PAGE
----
He’s one of the few people to whom a Superbowl victory can be directly traced and is rightly considered by the NFL as the top Interception of all time:

I’d be sorry to see him go but if he ends up with a big contract elsewhere I’m happy to see him cash in, he earned it.


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Olimometer 2.52

If you are not in the position to kick in your funds we’ll always accept your prayers.

Chances are I wouldn’t recognize Susan Slusser if she passed me by on the street. I’ve seen her photo online and her on local sports television a few times, but given how I’m the living embodiment of jokingly stating the reason retail workers wear nametags is so we can remember our own, it should come as no surprise I’d most likely miss her if she was tap dancing in front of me. In a duet with Stomper.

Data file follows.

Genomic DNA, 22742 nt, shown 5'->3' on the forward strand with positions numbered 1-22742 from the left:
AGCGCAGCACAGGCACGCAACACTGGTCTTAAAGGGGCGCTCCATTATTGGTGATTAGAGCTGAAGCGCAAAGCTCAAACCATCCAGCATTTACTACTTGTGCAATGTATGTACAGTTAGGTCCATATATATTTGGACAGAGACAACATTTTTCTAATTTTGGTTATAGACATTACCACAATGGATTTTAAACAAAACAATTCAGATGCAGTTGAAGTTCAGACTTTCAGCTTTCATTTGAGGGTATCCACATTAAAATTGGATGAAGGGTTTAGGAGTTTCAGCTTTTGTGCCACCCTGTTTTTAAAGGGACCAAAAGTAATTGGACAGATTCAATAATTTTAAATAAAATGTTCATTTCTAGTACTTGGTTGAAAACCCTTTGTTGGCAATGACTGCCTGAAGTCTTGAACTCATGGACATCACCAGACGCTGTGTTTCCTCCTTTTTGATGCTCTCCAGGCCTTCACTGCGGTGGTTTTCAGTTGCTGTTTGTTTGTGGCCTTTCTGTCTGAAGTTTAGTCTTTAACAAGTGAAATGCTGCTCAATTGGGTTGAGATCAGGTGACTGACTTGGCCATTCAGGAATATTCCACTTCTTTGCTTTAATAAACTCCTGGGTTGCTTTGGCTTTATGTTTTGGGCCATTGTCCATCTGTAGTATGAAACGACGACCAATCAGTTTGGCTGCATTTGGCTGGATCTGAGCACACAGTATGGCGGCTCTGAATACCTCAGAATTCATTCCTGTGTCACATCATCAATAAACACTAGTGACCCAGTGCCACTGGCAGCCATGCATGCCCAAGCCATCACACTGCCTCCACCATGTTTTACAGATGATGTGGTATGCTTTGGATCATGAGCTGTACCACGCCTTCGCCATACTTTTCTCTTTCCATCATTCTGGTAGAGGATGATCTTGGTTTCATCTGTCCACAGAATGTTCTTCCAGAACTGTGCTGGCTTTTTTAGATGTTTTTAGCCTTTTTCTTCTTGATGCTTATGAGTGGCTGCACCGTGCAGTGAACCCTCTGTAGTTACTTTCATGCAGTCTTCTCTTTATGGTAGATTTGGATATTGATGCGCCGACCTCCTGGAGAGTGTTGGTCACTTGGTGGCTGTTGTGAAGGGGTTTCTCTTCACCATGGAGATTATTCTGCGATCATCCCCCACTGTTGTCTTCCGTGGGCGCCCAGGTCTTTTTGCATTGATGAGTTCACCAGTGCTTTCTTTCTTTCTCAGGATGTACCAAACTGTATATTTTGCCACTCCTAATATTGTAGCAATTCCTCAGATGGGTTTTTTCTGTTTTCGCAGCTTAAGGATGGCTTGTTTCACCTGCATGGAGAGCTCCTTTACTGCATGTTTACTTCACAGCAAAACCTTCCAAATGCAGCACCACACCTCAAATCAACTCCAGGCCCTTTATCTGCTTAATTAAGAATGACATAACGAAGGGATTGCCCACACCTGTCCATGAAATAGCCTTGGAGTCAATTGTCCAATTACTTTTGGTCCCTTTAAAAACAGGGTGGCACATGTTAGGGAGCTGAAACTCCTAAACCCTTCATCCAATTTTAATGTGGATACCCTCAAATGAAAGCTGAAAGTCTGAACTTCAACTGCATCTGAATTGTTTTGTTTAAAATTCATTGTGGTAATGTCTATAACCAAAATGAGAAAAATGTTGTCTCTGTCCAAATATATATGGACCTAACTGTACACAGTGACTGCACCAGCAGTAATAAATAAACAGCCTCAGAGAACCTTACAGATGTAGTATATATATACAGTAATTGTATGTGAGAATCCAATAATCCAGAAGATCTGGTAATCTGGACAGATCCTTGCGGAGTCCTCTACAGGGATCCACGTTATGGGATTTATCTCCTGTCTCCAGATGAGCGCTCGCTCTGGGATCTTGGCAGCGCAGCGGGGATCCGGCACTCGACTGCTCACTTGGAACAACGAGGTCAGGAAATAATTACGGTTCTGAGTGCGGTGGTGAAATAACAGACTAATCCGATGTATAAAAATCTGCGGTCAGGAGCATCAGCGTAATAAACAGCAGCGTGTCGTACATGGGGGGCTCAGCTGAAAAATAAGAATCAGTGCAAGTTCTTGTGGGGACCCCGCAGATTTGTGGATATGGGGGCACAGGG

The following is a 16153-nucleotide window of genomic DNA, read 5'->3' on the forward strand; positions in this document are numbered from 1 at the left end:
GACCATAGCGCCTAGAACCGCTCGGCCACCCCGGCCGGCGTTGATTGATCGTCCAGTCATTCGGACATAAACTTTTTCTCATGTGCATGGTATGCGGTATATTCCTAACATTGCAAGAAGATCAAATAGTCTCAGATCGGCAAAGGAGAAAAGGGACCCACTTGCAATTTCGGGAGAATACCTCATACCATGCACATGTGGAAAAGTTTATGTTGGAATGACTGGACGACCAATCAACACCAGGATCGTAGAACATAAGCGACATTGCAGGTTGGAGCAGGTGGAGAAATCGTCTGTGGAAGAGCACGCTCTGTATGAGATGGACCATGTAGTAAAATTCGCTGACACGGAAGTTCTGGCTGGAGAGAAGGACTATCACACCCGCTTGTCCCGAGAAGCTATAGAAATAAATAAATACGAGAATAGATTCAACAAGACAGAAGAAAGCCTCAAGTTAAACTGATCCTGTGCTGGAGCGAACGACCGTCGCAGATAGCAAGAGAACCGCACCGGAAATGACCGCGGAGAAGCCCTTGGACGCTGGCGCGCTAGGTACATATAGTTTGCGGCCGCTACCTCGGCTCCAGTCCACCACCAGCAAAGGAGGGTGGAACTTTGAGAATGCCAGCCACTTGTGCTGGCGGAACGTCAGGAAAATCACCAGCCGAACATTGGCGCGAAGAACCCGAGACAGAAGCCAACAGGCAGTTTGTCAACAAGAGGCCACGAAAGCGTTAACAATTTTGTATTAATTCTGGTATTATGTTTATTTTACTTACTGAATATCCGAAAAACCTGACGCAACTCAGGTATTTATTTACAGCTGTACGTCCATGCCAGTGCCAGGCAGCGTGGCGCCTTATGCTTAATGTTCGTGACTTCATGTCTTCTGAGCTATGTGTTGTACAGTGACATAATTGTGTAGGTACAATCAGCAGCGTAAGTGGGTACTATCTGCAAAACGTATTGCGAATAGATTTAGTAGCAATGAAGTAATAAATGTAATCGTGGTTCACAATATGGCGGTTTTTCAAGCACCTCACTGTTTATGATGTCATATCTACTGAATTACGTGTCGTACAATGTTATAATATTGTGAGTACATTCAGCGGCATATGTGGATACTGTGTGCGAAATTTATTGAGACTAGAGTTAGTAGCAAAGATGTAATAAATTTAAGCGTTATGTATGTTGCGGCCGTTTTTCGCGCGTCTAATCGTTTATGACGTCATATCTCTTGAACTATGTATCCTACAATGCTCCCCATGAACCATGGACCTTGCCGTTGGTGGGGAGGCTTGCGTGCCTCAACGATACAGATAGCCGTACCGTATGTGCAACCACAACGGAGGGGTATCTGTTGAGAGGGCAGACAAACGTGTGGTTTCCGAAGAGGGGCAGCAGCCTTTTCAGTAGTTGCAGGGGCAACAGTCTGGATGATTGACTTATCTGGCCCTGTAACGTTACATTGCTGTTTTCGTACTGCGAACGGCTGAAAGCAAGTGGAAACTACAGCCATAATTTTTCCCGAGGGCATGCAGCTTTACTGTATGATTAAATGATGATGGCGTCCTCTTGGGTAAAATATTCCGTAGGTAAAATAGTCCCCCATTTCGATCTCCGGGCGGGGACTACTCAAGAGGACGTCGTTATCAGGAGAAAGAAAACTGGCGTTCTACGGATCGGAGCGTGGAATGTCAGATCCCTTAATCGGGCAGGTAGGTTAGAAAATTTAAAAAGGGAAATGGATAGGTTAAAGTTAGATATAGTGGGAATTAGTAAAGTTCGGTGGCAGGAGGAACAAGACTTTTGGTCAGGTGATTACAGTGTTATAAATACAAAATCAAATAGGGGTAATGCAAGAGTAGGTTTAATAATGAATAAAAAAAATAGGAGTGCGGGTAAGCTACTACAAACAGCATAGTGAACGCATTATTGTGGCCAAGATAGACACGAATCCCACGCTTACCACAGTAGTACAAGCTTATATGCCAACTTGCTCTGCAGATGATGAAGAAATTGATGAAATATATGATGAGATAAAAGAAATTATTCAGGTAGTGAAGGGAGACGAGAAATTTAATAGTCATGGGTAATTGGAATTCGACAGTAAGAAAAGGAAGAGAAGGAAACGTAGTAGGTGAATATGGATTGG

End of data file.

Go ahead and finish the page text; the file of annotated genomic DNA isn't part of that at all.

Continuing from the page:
Ms. Slusser is a superb sports reporter for the San Francisco Chronicle. Her main assignment since 1999 has been my beloved (albeit sometimes bedraggled) Oakland A’s. She writes with crisp, clean accuracy, covering the team’s ups and downs while drawing little if any attention to herself. It’s said the best referees and umpires are the ones you never notice due to their calling the game correctly. Similarly, in today’s world where reporting and opinion are far too often mixed in an unwieldy, unsatisfactory in both areas whole, Ms. Slusser is admirable in keeping the two separate, never tipping her hand or interjecting herself into the story. She is informative, in depth, and invisible.